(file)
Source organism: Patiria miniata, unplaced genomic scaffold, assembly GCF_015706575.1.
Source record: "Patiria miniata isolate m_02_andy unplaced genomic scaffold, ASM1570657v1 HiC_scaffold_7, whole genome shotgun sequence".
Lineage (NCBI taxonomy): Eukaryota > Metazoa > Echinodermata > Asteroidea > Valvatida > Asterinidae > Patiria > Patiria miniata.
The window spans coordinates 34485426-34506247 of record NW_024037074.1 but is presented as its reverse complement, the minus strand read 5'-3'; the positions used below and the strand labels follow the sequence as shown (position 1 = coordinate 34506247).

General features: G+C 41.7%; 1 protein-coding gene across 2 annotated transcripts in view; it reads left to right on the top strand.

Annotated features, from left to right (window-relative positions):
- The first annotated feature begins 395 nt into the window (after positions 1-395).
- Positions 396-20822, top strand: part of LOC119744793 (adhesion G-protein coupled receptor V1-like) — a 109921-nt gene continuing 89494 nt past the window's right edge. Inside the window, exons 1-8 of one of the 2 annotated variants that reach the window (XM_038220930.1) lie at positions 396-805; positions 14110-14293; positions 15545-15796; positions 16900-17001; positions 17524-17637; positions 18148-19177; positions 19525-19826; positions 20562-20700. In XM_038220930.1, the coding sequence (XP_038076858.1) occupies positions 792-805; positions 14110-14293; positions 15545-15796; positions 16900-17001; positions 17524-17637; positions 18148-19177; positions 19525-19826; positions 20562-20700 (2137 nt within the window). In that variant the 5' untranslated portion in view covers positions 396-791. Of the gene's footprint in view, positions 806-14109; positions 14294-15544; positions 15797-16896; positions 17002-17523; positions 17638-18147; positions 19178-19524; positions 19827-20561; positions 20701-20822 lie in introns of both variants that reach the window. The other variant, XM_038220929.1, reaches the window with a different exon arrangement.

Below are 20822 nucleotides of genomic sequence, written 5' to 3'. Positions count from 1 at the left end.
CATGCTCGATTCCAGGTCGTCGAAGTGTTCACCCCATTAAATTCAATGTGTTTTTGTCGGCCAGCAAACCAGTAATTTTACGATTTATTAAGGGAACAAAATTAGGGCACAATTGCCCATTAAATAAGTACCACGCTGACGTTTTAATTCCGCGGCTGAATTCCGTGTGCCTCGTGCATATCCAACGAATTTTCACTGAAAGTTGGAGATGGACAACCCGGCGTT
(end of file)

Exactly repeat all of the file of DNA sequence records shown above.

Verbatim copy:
Source organism: Patiria miniata, unplaced genomic scaffold, assembly GCF_015706575.1.
Source record: "Patiria miniata isolate m_02_andy unplaced genomic scaffold, ASM1570657v1 HiC_scaffold_7, whole genome shotgun sequence".
Lineage (NCBI taxonomy): Eukaryota > Metazoa > Echinodermata > Asteroidea > Valvatida > Asterinidae > Patiria > Patiria miniata.
The window spans coordinates 34485426-34506247 of record NW_024037074.1 but is presented as its reverse complement, the minus strand read 5'-3'; the positions used below and the strand labels follow the sequence as shown (position 1 = coordinate 34506247).

General features: G+C 41.7%; 1 protein-coding gene across 2 annotated transcripts in view; it reads left to right on the top strand.

Annotated features, from left to right (window-relative positions):
- The first annotated feature begins 395 nt into the window (after positions 1-395).
- Positions 396-20822, top strand: part of LOC119744793 (adhesion G-protein coupled receptor V1-like) — a 109921-nt gene continuing 89494 nt past the window's right edge. Inside the window, exons 1-8 of one of the 2 annotated variants that reach the window (XM_038220930.1) lie at positions 396-805; positions 14110-14293; positions 15545-15796; positions 16900-17001; positions 17524-17637; positions 18148-19177; positions 19525-19826; positions 20562-20700. In XM_038220930.1, the coding sequence (XP_038076858.1) occupies positions 792-805; positions 14110-14293; positions 15545-15796; positions 16900-17001; positions 17524-17637; positions 18148-19177; positions 19525-19826; positions 20562-20700 (2137 nt within the window). In that variant the 5' untranslated portion in view covers positions 396-791. Of the gene's footprint in view, positions 806-14109; positions 14294-15544; positions 15797-16896; positions 17002-17523; positions 17638-18147; positions 19178-19524; positions 19827-20561; positions 20701-20822 lie in introns of both variants that reach the window. The other variant, XM_038220929.1, reaches the window with a different exon arrangement.

Below are 20822 nucleotides of genomic sequence, written 5' to 3'. Positions count from 1 at the left end.
CATGCTCGATTCCAGGTCGTCGAAGTGTTCACCCCATTAAATTCAATGTGTTTTTGTCGGCCAGCAAACCAGTAATTTTACGATTTATTAAGGGAACAAAATTAGGGCACAATTGCCCATTAAATAAGTACCACGCTGACGTTTTAATTCCGCGGCTGAATTCCGTGTGCCTCGTGCATATCCAACGAATTTTCACTGAAAGTTGGAGATGGACAACCCGGCGTT